Neil F. Quinter
|Neil F. Quinter|
|Maryland House of Delegates|
|Succeeded by||Guy Guzzone|
New Haven, Connecticut
|Political party||Democratic Party (United States)|
|Residence||Howard County, Maryland|
Born in New Haven, Connecticut in 1962. Quinter attended Montgomery County, Maryland, public schools, Colgate University, (B.A. international relations/political science, summa cum laude, 1985), and the Harvard University Law School (J.D., cum laude, 1988). He was a law clerk to Judge Herbert F. Murray, U.S. District Court for the District of Maryland from 1988 to 1989. and was admitted to Maryland Bar in 1988.
Quinter had been a member of House of Delegates from January 8, 2003 to January 10, 2007. He served on the Judiciary Committee with Joseph F. Vallario, Jr., Curt Anderson and Jill P. Carter. He chaired the Howard County Delegation from 2004 to 2005. He introduced a bill increasing penalties against video voyeurism.
Bid for Congress
Quinter had announced that he was laying the groundwork for a campaign for the nomination for Maryland's Third Congressional District in 2006. A seat being vacated by 10 term Congressman Ben Cardin who was running for U.S. Senate. His primary opponents would have been former Baltimore Health Commissioner Peter Beilenson, State Senator Paula Hollinger and John Sarbanes; however, Quinter withdrew from the race and tried to regain his seat in the House of Delegates. He was unseated by County Councilman Guy Guzzone, who had considered a race for County Executive, but chose to run for the House of Delegates, as that post would allow Mr. Guzzone to spend more time with his family. The race was fairly close, but Mr. Guzzone prevailed as he was well known in Howard county having been county council president.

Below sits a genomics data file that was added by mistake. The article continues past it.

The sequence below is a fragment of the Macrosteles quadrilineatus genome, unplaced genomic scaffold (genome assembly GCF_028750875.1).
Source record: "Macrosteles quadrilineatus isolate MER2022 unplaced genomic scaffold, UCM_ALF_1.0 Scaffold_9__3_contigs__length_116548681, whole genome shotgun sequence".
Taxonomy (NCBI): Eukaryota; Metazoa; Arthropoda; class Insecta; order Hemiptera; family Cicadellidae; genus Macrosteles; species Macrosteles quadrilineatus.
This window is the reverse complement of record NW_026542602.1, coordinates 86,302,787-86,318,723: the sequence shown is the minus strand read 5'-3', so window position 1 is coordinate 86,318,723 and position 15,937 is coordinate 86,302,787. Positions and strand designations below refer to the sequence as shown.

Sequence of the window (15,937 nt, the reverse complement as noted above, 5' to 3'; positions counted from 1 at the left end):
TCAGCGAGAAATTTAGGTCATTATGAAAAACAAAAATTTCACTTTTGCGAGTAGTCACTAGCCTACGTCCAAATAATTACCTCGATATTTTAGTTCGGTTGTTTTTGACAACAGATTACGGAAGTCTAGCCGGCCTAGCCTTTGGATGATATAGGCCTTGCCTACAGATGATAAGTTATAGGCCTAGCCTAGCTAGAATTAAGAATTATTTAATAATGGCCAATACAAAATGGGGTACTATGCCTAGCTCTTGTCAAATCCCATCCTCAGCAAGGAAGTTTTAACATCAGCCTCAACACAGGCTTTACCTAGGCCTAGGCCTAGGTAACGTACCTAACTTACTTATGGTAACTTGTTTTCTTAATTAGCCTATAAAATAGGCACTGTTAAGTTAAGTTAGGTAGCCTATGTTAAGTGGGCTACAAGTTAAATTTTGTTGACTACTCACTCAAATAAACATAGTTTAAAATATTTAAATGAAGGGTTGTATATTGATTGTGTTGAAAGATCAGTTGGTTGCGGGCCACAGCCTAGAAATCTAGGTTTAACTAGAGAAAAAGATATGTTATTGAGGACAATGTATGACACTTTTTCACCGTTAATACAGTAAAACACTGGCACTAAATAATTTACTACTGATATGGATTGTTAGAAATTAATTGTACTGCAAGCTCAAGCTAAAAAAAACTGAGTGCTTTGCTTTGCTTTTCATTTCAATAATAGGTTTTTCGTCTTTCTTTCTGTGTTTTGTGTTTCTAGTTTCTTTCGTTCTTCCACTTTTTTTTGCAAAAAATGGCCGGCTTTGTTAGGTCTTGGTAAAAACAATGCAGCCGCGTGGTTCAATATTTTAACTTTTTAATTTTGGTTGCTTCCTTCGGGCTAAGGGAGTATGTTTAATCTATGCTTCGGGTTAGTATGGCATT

- "Neil F. Quinter, Maryland State Delegate". Msa.md.gov. Retrieved 2010-10-26.
- "BILLS SPONSORED BY- QUINTER - 2004 Regular Session". Mlis.state.md.us. Retrieved 2010-10-26.
- "BILLS SPONSORED BY- QUINTER - 2005 Regular Session". Mlis.state.md.us. Retrieved 2010-10-26.
- "House panel OKs bill to boost penalties for video voyeurism - Baltimore Sun". Articles.baltimoresun.com. 2004-03-21. Retrieved 2010-10-26.
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